This is such an important habit to get in to, not least because it can save you a lot of stress should the worst happen. Regularly backing up your site can literally be the difference between getting a site back online within hours (sometimes even minutes) and having to do a full rebuild. It can also be the difference between a full restore and lost posts, pages, projects etc.
There are so many plugins you can use to do this, one of my favourites is Backup Buddy. Your host may also do backups for you, but if you are going to rely solely on these (not recommended) always check they/you are backing up both the database and the files.
5. Keep WordPress Core up to date
As WordPress is an open source platform, it is constantly being developed and updated. When updates are made to the WordPress core you will get a notification on your WordPress dashboard. Don’t ignore it. As well as bringing new features, updates often patch some type of security vulnerability that has been discovered.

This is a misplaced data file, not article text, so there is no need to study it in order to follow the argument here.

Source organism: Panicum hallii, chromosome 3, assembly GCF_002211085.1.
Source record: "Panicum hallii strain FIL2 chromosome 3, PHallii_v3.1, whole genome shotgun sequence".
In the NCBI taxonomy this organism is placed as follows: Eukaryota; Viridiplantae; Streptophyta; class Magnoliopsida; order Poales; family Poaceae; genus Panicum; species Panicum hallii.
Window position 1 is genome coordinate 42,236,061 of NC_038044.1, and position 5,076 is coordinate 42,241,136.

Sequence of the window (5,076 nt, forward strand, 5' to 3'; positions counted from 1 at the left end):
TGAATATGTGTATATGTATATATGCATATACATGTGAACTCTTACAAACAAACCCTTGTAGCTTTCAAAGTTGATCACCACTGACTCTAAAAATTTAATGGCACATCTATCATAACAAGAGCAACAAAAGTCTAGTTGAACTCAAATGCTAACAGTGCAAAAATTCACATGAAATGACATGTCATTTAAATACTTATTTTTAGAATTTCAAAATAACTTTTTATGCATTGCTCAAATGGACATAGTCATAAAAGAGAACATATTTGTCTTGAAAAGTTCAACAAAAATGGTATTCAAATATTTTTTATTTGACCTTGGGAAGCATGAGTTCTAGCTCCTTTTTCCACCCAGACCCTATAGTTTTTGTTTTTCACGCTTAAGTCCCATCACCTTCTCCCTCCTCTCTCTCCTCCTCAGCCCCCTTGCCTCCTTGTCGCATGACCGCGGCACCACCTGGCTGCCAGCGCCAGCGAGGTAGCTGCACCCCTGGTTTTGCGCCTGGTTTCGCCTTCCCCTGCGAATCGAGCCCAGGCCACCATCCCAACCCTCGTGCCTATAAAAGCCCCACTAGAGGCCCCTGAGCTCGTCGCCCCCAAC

6. Keep themes and plugins up to date
As mentioned earlier, I have been behind the scenes of so many sites recently where plugins and theme files have not been kept up to date. On one site there were 20+ outdated plugins. It is so important that you monitor and act on these updates. WordPress flags them with a little orange circle and a number and you can check to see what each update includes by clicking on details.
If it’s a major plugin or theme update then it’s always wise to make sure you have a backup of your site first. Sometimes updates may cause a conflict on your site leading things to go a bit skew-whiff. Having a backup means you can roll back if you need to.
7. Delete any plugins and themes not in use
It’s a common misconception that if a plugin or theme is not active you don’t need to worry about updating it. However, that is not the case and you still have to maintain these files. To save you a little hassle and reduce your risk, as a rule of thumb, if is deactivated delete it!
8. Use a good security plugin
Cleaning up hacked sites has sadly taught me that no single security plugin will pick up every issue on a site. However, there are some pretty amazing plugins in the marketplace that will help put you in a position of prevention rather than needing a cure. My favourite is WordFence and though they offer a premium solution, the free version is extremely robust. I definitely recommend you install and utilise it to complete regular scans of your site.